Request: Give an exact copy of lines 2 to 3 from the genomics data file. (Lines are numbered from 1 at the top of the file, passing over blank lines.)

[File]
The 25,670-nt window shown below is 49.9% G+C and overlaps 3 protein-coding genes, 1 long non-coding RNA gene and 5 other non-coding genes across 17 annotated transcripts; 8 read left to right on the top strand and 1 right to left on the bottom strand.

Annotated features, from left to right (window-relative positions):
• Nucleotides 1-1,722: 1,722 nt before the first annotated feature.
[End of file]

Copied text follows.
Annotated features, from left to right (window-relative positions):
• Nucleotides 1-1,722: 1,722 nt before the first annotated feature.